UK National Institute for Medical Research
UK National Institute for Medical Research
Urban N.,UK National Institute for Medical Research |
Guillemot F.,UK National Institute for Medical Research
Frontiers in Cellular Neuroscience | Year: 2014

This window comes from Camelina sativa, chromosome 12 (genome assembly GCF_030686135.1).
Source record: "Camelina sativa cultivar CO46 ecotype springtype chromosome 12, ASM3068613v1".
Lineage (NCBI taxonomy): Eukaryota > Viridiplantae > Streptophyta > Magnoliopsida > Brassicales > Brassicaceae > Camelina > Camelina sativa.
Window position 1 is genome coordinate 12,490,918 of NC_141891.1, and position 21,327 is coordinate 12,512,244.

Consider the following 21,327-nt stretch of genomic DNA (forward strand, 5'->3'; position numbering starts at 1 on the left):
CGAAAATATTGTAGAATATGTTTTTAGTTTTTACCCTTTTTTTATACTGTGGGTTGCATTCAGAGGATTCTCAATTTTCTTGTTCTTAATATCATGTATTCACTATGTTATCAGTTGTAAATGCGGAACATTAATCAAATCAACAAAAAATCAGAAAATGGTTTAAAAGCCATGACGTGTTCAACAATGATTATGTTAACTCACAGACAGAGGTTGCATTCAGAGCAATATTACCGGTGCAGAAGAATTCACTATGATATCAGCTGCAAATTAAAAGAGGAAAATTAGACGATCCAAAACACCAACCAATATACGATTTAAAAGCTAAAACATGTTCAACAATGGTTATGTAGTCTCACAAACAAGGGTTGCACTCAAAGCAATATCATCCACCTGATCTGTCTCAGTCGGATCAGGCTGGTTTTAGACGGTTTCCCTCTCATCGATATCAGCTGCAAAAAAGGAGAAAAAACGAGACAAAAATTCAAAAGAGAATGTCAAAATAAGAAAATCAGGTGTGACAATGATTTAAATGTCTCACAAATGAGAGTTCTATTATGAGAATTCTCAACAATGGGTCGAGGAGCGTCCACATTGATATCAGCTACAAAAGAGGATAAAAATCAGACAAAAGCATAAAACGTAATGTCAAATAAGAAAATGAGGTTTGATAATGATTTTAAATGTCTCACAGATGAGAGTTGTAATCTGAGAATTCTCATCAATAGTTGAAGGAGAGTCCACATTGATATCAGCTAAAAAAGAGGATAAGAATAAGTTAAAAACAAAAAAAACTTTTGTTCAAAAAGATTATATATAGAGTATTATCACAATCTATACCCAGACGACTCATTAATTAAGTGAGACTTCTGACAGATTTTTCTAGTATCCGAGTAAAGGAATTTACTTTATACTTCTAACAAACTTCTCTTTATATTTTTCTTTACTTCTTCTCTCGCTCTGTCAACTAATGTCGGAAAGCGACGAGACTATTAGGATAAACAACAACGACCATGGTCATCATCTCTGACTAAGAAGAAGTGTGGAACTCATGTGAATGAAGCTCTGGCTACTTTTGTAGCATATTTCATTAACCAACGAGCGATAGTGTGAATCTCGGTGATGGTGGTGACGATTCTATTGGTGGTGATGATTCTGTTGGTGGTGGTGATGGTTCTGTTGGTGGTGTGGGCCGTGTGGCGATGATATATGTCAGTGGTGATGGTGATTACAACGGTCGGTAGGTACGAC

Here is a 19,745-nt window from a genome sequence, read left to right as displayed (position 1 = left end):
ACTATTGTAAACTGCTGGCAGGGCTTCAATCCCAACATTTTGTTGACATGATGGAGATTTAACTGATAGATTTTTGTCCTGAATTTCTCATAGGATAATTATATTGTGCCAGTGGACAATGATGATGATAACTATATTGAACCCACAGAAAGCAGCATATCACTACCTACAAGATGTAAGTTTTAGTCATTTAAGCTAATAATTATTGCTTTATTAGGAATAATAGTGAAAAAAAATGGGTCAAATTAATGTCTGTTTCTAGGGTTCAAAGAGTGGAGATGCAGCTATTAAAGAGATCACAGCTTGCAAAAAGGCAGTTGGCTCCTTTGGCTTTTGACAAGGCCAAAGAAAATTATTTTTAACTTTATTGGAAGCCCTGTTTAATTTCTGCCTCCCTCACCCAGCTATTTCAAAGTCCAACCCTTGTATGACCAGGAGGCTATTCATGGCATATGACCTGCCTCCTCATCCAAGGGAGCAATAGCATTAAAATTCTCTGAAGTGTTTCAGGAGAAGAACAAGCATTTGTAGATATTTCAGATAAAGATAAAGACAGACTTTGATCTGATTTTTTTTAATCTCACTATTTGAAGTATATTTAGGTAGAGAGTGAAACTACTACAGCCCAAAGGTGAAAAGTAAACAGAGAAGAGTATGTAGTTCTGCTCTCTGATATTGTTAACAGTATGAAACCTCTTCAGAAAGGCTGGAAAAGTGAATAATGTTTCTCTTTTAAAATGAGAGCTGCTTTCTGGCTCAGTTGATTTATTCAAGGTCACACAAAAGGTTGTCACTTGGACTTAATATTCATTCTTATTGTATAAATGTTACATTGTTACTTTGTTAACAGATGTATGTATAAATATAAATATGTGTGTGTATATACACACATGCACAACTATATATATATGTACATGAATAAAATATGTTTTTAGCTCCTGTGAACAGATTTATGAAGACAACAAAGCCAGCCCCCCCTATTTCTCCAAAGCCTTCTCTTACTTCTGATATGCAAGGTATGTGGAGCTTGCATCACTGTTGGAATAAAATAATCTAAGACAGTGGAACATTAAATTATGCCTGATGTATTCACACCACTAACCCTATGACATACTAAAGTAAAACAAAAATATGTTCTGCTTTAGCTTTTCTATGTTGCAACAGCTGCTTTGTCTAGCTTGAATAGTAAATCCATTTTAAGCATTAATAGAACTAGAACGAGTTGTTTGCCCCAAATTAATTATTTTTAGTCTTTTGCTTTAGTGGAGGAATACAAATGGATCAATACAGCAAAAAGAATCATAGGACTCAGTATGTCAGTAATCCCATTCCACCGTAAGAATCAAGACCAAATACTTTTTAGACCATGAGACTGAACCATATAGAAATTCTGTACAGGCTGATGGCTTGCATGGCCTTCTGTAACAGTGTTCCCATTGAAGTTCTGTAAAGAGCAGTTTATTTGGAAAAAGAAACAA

Neurogenesis persists in adult mammals in specific brain areas, known as neurogenic niches. Adult neurogenesis is highly dynamic and is modulated by multiple physiological stimuli and pathological states. There is a strong interest in understanding how this process is regulated, particularly since active neuronal production has been demonstrated in both the hippocampus and the subventricular zone (SVZ) of adult humans. The molecular mechanisms that control neurogenesis have been extensively studied during embryonic development. Therefore, we have a broad knowledge of the intrinsic factors and extracellular signaling pathways driving proliferation and differentiation of embryonic neural precursors. Many of these factors also play important roles during adult neurogenesis, but essential differences exist in the biological responses of neural precursors in the embryonic and adult contexts. Because adult neural stem cells (NSCs) are normally found in a quiescent state, regulatory pathways can affect adult neurogenesis in ways that have no clear counterpart during embryogenesis. BMP signaling, for instance, regulates NSC behavior both during embryonic and adult neurogenesis. However, this pathway maintains stem cell proliferation in the embryo, while it promotes quiescence to prevent stem cell exhaustion in the adult brain. In this review, we will compare and contrast the functions of transcription factors (TFs) and other regulatory molecules in the embryonic brain and in adult neurogenic regions of the adult brain in the mouse, with a special focus on the hippocampal niche and on the regulation of the balance between quiescence and activation of adult NSCs in this region. © 2014 Urbán and Guillemot.